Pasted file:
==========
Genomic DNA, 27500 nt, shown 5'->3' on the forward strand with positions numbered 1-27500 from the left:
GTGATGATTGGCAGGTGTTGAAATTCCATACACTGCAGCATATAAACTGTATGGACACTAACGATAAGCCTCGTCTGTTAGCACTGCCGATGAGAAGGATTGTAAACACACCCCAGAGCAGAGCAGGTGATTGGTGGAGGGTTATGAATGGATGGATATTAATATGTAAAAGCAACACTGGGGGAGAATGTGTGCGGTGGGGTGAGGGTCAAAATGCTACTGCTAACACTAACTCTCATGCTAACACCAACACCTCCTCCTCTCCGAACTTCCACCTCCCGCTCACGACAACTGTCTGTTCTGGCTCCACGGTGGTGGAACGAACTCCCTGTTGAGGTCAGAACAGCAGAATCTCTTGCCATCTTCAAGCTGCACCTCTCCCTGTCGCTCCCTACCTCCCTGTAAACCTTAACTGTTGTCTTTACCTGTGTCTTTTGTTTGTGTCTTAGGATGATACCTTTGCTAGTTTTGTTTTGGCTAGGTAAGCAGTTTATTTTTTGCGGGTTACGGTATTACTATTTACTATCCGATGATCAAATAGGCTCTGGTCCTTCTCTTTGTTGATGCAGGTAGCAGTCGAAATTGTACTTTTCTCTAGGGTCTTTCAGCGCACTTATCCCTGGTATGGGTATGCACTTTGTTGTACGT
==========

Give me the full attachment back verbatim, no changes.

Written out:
Genomic DNA, 27500 nt, shown 5'->3' on the forward strand with positions numbered 1-27500 from the left:
GTGATGATTGGCAGGTGTTGAAATTCCATACACTGCAGCATATAAACTGTATGGACACTAACGATAAGCCTCGTCTGTTAGCACTGCCGATGAGAAGGATTGTAAACACACCCCAGAGCAGAGCAGGTGATTGGTGGAGGGTTATGAATGGATGGATATTAATATGTAAAAGCAACACTGGGGGAGAATGTGTGCGGTGGGGTGAGGGTCAAAATGCTACTGCTAACACTAACTCTCATGCTAACACCAACACCTCCTCCTCTCCGAACTTCCACCTCCCGCTCACGACAACTGTCTGTTCTGGCTCCACGGTGGTGGAACGAACTCCCTGTTGAGGTCAGAACAGCAGAATCTCTTGCCATCTTCAAGCTGCACCTCTCCCTGTCGCTCCCTACCTCCCTGTAAACCTTAACTGTTGTCTTTACCTGTGTCTTTTGTTTGTGTCTTAGGATGATACCTTTGCTAGTTTTGTTTTGGCTAGGTAAGCAGTTTATTTTTTGCGGGTTACGGTATTACTATTTACTATCCGATGATCAAATAGGCTCTGGTCCTTCTCTTTGTTGATGCAGGTAGCAGTCGAAATTGTACTTTTCTCTAGGGTCTTTCAGCGCACTTATCCCTGGTATGGGTATGCACTTTGTTGTACGT